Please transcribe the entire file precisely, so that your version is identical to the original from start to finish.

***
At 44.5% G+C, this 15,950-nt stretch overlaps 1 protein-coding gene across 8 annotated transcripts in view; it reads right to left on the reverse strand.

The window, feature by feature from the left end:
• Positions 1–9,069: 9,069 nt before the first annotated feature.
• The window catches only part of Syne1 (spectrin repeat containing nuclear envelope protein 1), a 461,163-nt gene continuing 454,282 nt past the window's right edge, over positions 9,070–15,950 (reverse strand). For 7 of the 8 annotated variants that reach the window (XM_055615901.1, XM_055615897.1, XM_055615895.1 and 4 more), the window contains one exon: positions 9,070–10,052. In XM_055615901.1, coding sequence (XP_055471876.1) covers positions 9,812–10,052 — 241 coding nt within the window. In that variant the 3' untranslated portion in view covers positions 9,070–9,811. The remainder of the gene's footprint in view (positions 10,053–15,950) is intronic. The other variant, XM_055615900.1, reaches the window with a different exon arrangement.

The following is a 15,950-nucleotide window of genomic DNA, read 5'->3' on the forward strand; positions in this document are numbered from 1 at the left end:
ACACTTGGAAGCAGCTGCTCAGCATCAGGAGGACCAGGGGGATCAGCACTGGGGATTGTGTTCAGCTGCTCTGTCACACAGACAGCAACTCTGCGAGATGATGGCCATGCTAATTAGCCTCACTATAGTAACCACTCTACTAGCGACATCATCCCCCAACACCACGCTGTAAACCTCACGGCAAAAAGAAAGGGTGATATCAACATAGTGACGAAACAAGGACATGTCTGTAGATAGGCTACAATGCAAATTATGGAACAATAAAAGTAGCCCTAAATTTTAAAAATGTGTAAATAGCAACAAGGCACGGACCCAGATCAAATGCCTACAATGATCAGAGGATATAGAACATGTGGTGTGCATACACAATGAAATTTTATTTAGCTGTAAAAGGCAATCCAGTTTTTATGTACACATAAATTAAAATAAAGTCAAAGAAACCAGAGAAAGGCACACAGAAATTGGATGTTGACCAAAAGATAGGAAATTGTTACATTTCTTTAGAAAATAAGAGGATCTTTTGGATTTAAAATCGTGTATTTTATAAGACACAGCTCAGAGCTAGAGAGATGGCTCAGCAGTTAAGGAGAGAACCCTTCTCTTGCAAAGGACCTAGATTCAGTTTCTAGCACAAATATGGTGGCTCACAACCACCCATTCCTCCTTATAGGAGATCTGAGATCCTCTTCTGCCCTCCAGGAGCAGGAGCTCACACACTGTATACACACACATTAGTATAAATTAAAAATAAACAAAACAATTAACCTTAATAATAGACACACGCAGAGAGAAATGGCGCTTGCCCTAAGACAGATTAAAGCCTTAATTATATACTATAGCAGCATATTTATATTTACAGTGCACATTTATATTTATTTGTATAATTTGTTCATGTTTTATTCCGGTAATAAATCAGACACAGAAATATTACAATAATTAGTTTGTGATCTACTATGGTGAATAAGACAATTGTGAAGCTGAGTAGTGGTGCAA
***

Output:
At 44.5% G+C, this 15,950-nt stretch overlaps 1 protein-coding gene across 8 annotated transcripts in view; it reads right to left on the reverse strand.

The window, feature by feature from the left end:
• Positions 1–9,069: 9,069 nt before the first annotated feature.
• The window catches only part of Syne1 (spectrin repeat containing nuclear envelope protein 1), a 461,163-nt gene continuing 454,282 nt past the window's right edge, over positions 9,070–15,950 (reverse strand). For 7 of the 8 annotated variants that reach the window (XM_055615901.1, XM_055615897.1, XM_055615895.1 and 4 more), the window contains one exon: positions 9,070–10,052. In XM_055615901.1, coding sequence (XP_055471876.1) covers positions 9,812–10,052 — 241 coding nt within the window. In that variant the 3' untranslated portion in view covers positions 9,070–9,811. The remainder of the gene's footprint in view (positions 10,053–15,950) is intronic. The other variant, XM_055615900.1, reaches the window with a different exon arrangement.

The following is a 15,950-nucleotide window of genomic DNA, read 5'->3' on the forward strand; positions in this document are numbered from 1 at the left end:
ACACTTGGAAGCAGCTGCTCAGCATCAGGAGGACCAGGGGGATCAGCACTGGGGATTGTGTTCAGCTGCTCTGTCACACAGACAGCAACTCTGCGAGATGATGGCCATGCTAATTAGCCTCACTATAGTAACCACTCTACTAGCGACATCATCCCCCAACACCACGCTGTAAACCTCACGGCAAAAAGAAAGGGTGATATCAACATAGTGACGAAACAAGGACATGTCTGTAGATAGGCTACAATGCAAATTATGGAACAATAAAAGTAGCCCTAAATTTTAAAAATGTGTAAATAGCAACAAGGCACGGACCCAGATCAAATGCCTACAATGATCAGAGGATATAGAACATGTGGTGTGCATACACAATGAAATTTTATTTAGCTGTAAAAGGCAATCCAGTTTTTATGTACACATAAATTAAAATAAAGTCAAAGAAACCAGAGAAAGGCACACAGAAATTGGATGTTGACCAAAAGATAGGAAATTGTTACATTTCTTTAGAAAATAAGAGGATCTTTTGGATTTAAAATCGTGTATTTTATAAGACACAGCTCAGAGCTAGAGAGATGGCTCAGCAGTTAAGGAGAGAACCCTTCTCTTGCAAAGGACCTAGATTCAGTTTCTAGCACAAATATGGTGGCTCACAACCACCCATTCCTCCTTATAGGAGATCTGAGATCCTCTTCTGCCCTCCAGGAGCAGGAGCTCACACACTGTATACACACACATTAGTATAAATTAAAAATAAACAAAACAATTAACCTTAATAATAGACACACGCAGAGAGAAATGGCGCTTGCCCTAAGACAGATTAAAGCCTTAATTATATACTATAGCAGCATATTTATATTTACAGTGCACATTTATATTTATTTGTATAATTTGTTCATGTTTTATTCCGGTAATAAATCAGACACAGAAATATTACAATAATTAGTTTGTGATCTACTATGGTGAATAAGACAATTGTGAAGCTGAGTAGTGGTGCAA